Journalist Bkheki Makhubu and human rights lawyer Thulani Maseko are currently imprisoned in Swaziland https://thoolen.wordpress.com/2014/03/19/swaziland-should-immediately-release-two-human-rights-defenders-arrested-on-17-march/ 

On Monday, Miss Badu tweeted: “I have no political affiliation to anything besides my AFRO. However, I will stand with any group opposing injustice. But not on twitter.” She then retweeted a comment by a man named Joe Black that read: “[Erykah Badu] owes NOBODY an explanation of why she performed in Swaziland. She’s a professional artist, not some phony rights defender.” Remarkably on Tuesday, Miss Badu tweeted that she was not paid for the Swaziland event.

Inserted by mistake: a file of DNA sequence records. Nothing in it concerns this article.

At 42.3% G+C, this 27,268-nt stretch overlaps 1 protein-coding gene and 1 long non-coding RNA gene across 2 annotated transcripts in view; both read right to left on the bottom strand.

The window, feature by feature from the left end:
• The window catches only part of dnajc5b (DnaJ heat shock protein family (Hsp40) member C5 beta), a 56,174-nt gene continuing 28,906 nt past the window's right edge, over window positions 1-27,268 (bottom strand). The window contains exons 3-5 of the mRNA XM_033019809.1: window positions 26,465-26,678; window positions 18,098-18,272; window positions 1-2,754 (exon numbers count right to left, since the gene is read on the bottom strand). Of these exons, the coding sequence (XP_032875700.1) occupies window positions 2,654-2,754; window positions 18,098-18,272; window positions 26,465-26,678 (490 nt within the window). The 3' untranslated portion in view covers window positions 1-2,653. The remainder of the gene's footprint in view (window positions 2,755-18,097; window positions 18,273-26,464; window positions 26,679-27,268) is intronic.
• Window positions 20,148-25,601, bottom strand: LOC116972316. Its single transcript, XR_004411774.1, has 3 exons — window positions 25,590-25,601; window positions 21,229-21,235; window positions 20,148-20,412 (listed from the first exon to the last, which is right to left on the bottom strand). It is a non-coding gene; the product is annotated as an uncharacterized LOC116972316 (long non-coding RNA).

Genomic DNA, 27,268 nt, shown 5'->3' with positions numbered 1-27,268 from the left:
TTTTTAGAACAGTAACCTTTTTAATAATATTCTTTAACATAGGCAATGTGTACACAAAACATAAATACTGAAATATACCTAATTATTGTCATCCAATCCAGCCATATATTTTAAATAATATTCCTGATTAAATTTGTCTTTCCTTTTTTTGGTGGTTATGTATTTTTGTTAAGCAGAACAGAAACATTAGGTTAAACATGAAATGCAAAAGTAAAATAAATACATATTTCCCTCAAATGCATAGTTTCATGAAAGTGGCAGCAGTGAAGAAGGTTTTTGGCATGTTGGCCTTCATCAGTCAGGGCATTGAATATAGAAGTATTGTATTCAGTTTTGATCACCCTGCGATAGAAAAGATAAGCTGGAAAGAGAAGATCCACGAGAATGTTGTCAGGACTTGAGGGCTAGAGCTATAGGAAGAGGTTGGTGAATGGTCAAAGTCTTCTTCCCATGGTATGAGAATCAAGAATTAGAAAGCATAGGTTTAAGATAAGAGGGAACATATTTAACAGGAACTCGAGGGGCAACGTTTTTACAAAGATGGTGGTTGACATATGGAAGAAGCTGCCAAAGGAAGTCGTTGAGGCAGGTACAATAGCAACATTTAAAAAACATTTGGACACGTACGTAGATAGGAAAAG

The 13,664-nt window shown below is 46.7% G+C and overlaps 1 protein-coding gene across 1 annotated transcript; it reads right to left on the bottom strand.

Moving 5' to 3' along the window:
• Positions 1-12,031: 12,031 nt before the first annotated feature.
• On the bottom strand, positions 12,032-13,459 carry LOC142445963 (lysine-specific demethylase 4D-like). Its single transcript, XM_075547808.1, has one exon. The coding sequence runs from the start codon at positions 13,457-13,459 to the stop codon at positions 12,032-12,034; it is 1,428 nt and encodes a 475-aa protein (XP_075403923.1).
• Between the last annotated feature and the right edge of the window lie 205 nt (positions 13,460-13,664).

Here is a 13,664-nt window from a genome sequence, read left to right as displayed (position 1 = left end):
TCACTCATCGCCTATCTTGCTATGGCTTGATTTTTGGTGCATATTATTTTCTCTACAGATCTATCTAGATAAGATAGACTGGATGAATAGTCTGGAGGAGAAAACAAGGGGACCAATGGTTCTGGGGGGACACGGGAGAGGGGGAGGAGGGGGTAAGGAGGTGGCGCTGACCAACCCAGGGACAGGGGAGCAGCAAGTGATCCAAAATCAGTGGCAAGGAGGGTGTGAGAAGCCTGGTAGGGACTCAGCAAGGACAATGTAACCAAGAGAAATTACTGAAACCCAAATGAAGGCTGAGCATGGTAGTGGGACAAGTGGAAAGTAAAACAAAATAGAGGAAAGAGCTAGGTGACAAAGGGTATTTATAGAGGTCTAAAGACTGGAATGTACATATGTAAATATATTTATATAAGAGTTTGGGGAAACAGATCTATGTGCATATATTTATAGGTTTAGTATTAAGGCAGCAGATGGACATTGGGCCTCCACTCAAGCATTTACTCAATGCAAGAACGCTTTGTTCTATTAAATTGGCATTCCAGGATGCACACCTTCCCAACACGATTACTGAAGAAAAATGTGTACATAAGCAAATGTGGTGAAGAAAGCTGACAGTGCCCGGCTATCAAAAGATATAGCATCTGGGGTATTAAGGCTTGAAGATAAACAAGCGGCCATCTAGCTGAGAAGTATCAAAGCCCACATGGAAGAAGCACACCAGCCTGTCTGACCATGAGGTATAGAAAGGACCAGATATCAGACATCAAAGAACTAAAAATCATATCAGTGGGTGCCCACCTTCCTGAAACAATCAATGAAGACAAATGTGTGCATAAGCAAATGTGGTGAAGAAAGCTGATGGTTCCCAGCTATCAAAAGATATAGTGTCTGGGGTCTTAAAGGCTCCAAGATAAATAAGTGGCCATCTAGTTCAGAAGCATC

via Human rights groups demand answers after Erykah Badu performs for Swaziland dictator – Washington Times.

for other posts on star power see: https://thoolen.wordpress.com/tag/star-power/

Swaziland should immediately release two Human Rights Defenders arrested on 17 March

March 19, 2014